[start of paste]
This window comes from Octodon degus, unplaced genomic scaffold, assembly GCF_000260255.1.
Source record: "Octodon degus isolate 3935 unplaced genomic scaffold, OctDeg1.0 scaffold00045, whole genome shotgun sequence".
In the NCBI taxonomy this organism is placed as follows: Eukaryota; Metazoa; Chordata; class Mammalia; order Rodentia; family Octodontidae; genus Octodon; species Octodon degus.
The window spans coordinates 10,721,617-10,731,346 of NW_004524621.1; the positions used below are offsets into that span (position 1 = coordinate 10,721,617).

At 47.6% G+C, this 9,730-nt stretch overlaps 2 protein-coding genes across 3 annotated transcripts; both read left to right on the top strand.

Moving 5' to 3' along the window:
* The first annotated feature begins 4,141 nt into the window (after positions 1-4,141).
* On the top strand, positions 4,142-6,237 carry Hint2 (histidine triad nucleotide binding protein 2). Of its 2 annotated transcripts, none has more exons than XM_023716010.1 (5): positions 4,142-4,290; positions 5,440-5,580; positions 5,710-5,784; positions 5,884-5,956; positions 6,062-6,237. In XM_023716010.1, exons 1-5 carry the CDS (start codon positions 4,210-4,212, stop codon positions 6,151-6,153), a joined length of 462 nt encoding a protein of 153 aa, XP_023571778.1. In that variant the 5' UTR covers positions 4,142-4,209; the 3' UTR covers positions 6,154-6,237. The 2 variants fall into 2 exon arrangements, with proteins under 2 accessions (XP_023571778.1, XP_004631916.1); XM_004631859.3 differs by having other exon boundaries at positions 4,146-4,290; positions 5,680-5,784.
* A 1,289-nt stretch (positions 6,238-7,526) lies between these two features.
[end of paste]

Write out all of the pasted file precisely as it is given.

This window comes from Octodon degus, unplaced genomic scaffold, assembly GCF_000260255.1.
Source record: "Octodon degus isolate 3935 unplaced genomic scaffold, OctDeg1.0 scaffold00045, whole genome shotgun sequence".
In the NCBI taxonomy this organism is placed as follows: Eukaryota; Metazoa; Chordata; class Mammalia; order Rodentia; family Octodontidae; genus Octodon; species Octodon degus.
The window spans coordinates 10,721,617-10,731,346 of NW_004524621.1; the positions used below are offsets into that span (position 1 = coordinate 10,721,617).

At 47.6% G+C, this 9,730-nt stretch overlaps 2 protein-coding genes across 3 annotated transcripts; both read left to right on the top strand.

Moving 5' to 3' along the window:
* The first annotated feature begins 4,141 nt into the window (after positions 1-4,141).
* On the top strand, positions 4,142-6,237 carry Hint2 (histidine triad nucleotide binding protein 2). Of its 2 annotated transcripts, none has more exons than XM_023716010.1 (5): positions 4,142-4,290; positions 5,440-5,580; positions 5,710-5,784; positions 5,884-5,956; positions 6,062-6,237. In XM_023716010.1, exons 1-5 carry the CDS (start codon positions 4,210-4,212, stop codon positions 6,151-6,153), a joined length of 462 nt encoding a protein of 153 aa, XP_023571778.1. In that variant the 5' UTR covers positions 4,142-4,209; the 3' UTR covers positions 6,154-6,237. The 2 variants fall into 2 exon arrangements, with proteins under 2 accessions (XP_023571778.1, XP_004631916.1); XM_004631859.3 differs by having other exon boundaries at positions 4,146-4,290; positions 5,680-5,784.
* A 1,289-nt stretch (positions 6,238-7,526) lies between these two features.